Campus ID News
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New product routes print jobs to copy shops via web and campus card

Chris Corum   ||   Aug 27, 2004  ||   , ,

An Orlando, Florida company is bringing on-demand, professional printing quality to students and faculty at a couple U.S. universities. And an agreement with a major player in the university campus card market, Blackboard, gives the growing company a raft of prospective customers.

Sequiam Software’s web-based print job submission program, Print It 123!, is being integrated into the Blackboard Transaction System via the Blackboard Building Blocks program.

“Blackboard has approximately 1,500 colleges and universities as clients with varying student populations,” said Sequiam’s president, David Dobkin.

On its surface, the Sequiam service is nothing more than a printer driver downloaded to the student’s computer. When he wants to print a document, he selects the Sequiam Print It 123! driver that acts just like any printer. Except the job isn’t being deployed to the student’s local ink jet printer. It’s being sent via the web to Sequiam’s Internet server, which then sends the job to the designated print provider, usually the university’s own in-house print shop.

But, said Mr. Dobkin, Sequiam can interface with local print shops as well if things get overloaded at the college print shop.

“On average, each student produces about fifty pages per month. A student who chooses the new offering creates new revenue opportunities for both companies,” said Mr. Dobkin.

The student can also use his campus card to pay for the print job.

Mr. Dobkin explained how the system works:

“Once you’ve signed up for the service (through the university) and you have that driver, you hit file, print, and it’s done. A job ticket will come up, ask for your ID and other information, such as number of copies, the kind of paper, and the binding, if needed.”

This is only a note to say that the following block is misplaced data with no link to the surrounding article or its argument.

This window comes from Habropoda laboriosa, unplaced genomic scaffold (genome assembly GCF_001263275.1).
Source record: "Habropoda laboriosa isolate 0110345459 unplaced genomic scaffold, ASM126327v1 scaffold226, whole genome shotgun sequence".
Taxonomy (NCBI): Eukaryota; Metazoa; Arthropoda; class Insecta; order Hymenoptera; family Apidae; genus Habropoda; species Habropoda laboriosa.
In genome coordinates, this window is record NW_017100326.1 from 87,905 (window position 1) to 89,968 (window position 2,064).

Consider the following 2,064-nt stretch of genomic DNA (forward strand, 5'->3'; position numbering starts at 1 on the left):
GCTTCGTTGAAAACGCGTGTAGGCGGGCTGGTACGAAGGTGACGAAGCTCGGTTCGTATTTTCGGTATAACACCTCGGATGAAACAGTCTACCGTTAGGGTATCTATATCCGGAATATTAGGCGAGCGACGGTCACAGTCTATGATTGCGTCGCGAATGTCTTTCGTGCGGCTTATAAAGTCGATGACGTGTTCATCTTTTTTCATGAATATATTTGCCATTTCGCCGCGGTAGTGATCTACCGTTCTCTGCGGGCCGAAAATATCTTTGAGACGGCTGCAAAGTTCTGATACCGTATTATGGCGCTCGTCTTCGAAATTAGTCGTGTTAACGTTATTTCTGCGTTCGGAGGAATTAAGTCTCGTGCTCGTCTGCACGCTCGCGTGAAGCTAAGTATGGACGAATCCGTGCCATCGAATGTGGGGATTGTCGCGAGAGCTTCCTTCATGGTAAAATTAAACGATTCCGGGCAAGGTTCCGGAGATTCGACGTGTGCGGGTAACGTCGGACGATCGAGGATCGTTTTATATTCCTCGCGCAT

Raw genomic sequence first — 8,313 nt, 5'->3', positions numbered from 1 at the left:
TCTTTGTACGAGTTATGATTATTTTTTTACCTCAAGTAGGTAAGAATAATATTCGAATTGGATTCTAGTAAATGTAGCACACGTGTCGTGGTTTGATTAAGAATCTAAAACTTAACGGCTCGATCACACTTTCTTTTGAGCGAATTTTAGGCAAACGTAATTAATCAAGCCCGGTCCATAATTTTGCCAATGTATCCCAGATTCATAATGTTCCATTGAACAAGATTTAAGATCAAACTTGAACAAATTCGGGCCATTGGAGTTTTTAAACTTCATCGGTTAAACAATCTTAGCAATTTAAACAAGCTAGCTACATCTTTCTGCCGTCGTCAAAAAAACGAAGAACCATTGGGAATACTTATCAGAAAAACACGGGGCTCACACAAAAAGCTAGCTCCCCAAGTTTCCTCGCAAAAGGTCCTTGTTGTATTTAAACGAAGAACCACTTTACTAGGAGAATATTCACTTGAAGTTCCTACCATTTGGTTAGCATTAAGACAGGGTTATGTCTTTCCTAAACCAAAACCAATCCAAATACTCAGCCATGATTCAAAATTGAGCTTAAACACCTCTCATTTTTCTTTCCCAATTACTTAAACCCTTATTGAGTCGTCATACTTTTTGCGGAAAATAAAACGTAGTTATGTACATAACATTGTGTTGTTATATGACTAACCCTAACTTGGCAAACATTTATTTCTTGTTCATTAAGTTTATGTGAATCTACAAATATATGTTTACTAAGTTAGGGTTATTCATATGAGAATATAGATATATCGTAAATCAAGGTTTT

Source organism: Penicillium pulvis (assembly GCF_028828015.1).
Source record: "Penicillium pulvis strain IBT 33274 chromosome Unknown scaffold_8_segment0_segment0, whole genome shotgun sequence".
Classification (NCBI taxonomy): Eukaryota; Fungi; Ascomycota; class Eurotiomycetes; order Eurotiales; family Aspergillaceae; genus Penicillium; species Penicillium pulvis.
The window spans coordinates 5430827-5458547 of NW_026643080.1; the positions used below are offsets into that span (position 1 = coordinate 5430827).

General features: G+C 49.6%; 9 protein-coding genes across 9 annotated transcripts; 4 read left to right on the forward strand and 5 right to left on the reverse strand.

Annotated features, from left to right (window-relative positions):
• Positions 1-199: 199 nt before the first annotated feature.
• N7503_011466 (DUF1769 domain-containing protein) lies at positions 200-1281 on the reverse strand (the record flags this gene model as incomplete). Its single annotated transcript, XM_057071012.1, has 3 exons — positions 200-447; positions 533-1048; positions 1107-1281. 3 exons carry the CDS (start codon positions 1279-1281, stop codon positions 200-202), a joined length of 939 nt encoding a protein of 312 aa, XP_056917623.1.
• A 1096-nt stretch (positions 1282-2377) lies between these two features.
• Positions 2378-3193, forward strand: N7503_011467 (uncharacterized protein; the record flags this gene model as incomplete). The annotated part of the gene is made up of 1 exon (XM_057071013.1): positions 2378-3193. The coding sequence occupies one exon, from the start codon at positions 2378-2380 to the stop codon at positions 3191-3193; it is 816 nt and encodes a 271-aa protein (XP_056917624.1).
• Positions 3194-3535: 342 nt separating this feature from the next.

There’s a print manager built into the driver that allows the student to track the job and even to preview the finished product. He can also see when the job is done and ready for pickup. Or it can be delivered via the campus mail system, adds Mr. Dobkin.

At the print shop, the document is converted to Postscript and added to the print shop’s list of jobs ready to be printed.

The driver is currently only available for Microsoft Windows 95 and above. There is no driver for the Macintosh Computer, however, Mac users can still avail themselves of the Sequiam system by saving their document as a PDF (Acrobat Reader) file and uploading it to the Sequiam web site.

The cost to the student depends on the complexity, but usually runs about two to four cents a copy, less than what an ink jet costs due to expensive cartridges.

“Typically, a university will come up with some standard price lists,” he said. “We’ll be looking at adding online estimating. If the job is more complex, the print provider will call the student and give him a quote.”

When the student sends the job to the Sequiam printer, “the document is formatted from the get go. It makes sure the printer has all the fonts and all the graphics. It minimizes the back and forth that you get when dealing with a standard print shop,” Mr. Dobkin said.

“In cases where they’re using internal copying operations, you may have printing prices in the range of two cents to three cents for black and white, single-sided copies. Volume prices may be even less. Students are paying as much as eight cents off campus for short runs. When we’re providing services to students, this allows the university to drive more volume at lower costs and ultimately choose to charge students less,” said Mr. Dobkin.

“Typically, we’ll incorporate our system with the student debit card. (This is) one of the reasons we formed a relationship with Blackboard,” he added. So while the student is supporting the service, he is also getting his printing done for less.